The controls haven’t made the jump to controller perfectly, with a few too many button presses required in the shop to mess with your inventory and certain things not even being interactive when they should be. For example I couldn’t afford an item in the shop so I couldn’t even highlight it, but I had no idea what it was so I wanted to highlight it so it would tell me. Similarly you can’t scroll the text in the objectives box on the right hand side of the screen so the top item will often have the distance to target off screen with no way of seeing it, you can only scroll to the next item. A few tweaks and although still no match for a mouse it could be a smoother experience.

It didn’t stop me from enjoying myself though and I’m currently part way through a decent run on normal difficulty. It does often feel like a good approximation of a ‘road warrior’ game and as with all good roguelikes when things are going well you feel great whilst nervous that one wrong move could end it all. If you want an FTL-like experience on a console then this is probably as close as you’re going to get. Any fan of tactical roguelikes should give Convoy: A Tactical Rougelike a try though. Spraying aerosol into your mouth is not recommended however.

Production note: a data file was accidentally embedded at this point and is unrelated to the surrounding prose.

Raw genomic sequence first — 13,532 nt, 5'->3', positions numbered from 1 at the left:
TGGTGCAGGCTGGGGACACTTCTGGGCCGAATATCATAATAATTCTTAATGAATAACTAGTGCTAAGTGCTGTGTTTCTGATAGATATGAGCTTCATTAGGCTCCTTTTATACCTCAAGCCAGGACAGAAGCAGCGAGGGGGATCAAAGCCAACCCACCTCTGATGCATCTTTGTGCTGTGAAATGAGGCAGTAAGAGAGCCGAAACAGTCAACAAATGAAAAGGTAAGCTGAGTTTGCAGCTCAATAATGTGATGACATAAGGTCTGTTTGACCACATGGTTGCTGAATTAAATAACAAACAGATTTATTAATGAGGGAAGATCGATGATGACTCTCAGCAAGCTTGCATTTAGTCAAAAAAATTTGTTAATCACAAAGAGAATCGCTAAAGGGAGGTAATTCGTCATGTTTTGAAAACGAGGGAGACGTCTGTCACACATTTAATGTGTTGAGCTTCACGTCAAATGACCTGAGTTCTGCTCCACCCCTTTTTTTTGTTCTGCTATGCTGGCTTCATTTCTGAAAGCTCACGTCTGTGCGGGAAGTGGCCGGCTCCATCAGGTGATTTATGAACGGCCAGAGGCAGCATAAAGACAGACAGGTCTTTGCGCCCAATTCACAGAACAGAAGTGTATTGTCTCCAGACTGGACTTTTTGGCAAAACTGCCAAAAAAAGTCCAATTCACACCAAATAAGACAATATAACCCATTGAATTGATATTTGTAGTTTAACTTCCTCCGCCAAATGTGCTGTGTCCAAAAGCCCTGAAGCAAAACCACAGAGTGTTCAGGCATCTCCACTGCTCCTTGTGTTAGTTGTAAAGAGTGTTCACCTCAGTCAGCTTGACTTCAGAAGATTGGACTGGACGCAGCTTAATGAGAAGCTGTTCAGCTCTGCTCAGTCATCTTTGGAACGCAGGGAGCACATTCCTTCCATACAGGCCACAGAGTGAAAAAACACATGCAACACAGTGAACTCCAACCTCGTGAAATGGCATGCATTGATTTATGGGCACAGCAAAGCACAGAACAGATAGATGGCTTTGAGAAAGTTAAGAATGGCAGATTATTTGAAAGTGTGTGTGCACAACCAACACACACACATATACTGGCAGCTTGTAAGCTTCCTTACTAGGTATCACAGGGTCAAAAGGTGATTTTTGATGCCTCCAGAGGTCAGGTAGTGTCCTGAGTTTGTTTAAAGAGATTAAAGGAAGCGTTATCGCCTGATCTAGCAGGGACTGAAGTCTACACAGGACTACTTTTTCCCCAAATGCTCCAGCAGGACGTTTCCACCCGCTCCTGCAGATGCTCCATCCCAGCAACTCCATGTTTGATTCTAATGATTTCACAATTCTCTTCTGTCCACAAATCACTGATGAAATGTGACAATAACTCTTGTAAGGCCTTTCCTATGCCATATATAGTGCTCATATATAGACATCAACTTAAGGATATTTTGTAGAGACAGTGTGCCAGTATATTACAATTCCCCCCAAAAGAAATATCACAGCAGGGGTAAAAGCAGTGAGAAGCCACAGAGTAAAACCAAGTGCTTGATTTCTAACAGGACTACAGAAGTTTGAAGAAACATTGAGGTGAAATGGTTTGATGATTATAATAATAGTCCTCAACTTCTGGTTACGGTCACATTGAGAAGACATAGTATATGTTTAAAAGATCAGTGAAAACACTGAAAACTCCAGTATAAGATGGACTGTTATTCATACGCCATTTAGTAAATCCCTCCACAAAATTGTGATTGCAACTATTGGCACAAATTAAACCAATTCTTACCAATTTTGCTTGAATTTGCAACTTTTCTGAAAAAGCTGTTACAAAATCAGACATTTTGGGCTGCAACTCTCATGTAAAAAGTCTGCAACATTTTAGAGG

Convoy: A Tactical Roguelike
8 Overall
Pros
+ A great tactical roguelike
+ Decent road warrior-style battles
+ Lots of random encounters to experience
+ Plenty of replayability, even after you beat it
Cons
- Controls aren't quite perfect on controller
- The odd bug
- More pixel graphics
Summary
Convoy: A Tactical Roguelike offers strategic, Mad Max-style car combat with difficult, choice-based gameplay. The gamepad controls aren't perfect but the tactical pause saves any issues this might cause and delivers a replayable challenge.

Gareth

About Gareth

Gareth's our go to guy for anything difficult to review. And all the weird Japanese stuff that we can't figure out.